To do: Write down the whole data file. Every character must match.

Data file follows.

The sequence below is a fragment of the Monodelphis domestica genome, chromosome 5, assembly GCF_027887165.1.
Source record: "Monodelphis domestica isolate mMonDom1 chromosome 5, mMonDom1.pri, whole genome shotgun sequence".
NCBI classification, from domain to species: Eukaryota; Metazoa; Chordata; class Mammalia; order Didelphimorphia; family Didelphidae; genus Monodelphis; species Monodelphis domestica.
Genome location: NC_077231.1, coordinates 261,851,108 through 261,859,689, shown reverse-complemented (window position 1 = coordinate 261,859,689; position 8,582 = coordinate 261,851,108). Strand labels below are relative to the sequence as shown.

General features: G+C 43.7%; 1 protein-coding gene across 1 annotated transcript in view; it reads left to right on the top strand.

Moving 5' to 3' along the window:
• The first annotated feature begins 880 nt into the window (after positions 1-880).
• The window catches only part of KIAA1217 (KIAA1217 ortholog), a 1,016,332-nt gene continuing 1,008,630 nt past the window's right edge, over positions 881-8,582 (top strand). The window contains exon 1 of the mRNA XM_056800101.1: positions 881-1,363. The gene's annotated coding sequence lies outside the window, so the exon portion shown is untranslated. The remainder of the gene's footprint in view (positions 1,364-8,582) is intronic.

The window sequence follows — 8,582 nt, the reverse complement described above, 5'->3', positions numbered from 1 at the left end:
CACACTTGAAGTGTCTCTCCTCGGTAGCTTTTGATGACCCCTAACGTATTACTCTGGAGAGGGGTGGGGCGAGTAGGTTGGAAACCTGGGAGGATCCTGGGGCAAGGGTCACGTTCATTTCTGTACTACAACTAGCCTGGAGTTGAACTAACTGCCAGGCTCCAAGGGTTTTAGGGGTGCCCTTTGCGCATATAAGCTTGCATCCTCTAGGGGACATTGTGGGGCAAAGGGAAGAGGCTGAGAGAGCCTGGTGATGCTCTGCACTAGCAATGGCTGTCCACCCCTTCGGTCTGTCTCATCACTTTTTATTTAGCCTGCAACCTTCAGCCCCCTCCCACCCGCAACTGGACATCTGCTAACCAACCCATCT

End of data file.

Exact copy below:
The sequence below is a fragment of the Monodelphis domestica genome, chromosome 5, assembly GCF_027887165.1.
Source record: "Monodelphis domestica isolate mMonDom1 chromosome 5, mMonDom1.pri, whole genome shotgun sequence".
NCBI classification, from domain to species: Eukaryota; Metazoa; Chordata; class Mammalia; order Didelphimorphia; family Didelphidae; genus Monodelphis; species Monodelphis domestica.
Genome location: NC_077231.1, coordinates 261,851,108 through 261,859,689, shown reverse-complemented (window position 1 = coordinate 261,859,689; position 8,582 = coordinate 261,851,108). Strand labels below are relative to the sequence as shown.

General features: G+C 43.7%; 1 protein-coding gene across 1 annotated transcript in view; it reads left to right on the top strand.

Moving 5' to 3' along the window:
• The first annotated feature begins 880 nt into the window (after positions 1-880).
• The window catches only part of KIAA1217 (KIAA1217 ortholog), a 1,016,332-nt gene continuing 1,008,630 nt past the window's right edge, over positions 881-8,582 (top strand). The window contains exon 1 of the mRNA XM_056800101.1: positions 881-1,363. The gene's annotated coding sequence lies outside the window, so the exon portion shown is untranslated. The remainder of the gene's footprint in view (positions 1,364-8,582) is intronic.

The window sequence follows — 8,582 nt, the reverse complement described above, 5'->3', positions numbered from 1 at the left end:
CACACTTGAAGTGTCTCTCCTCGGTAGCTTTTGATGACCCCTAACGTATTACTCTGGAGAGGGGTGGGGCGAGTAGGTTGGAAACCTGGGAGGATCCTGGGGCAAGGGTCACGTTCATTTCTGTACTACAACTAGCCTGGAGTTGAACTAACTGCCAGGCTCCAAGGGTTTTAGGGGTGCCCTTTGCGCATATAAGCTTGCATCCTCTAGGGGACATTGTGGGGCAAAGGGAAGAGGCTGAGAGAGCCTGGTGATGCTCTGCACTAGCAATGGCTGTCCACCCCTTCGGTCTGTCTCATCACTTTTTATTTAGCCTGCAACCTTCAGCCCCCTCCCACCCGCAACTGGACATCTGCTAACCAACCCATCT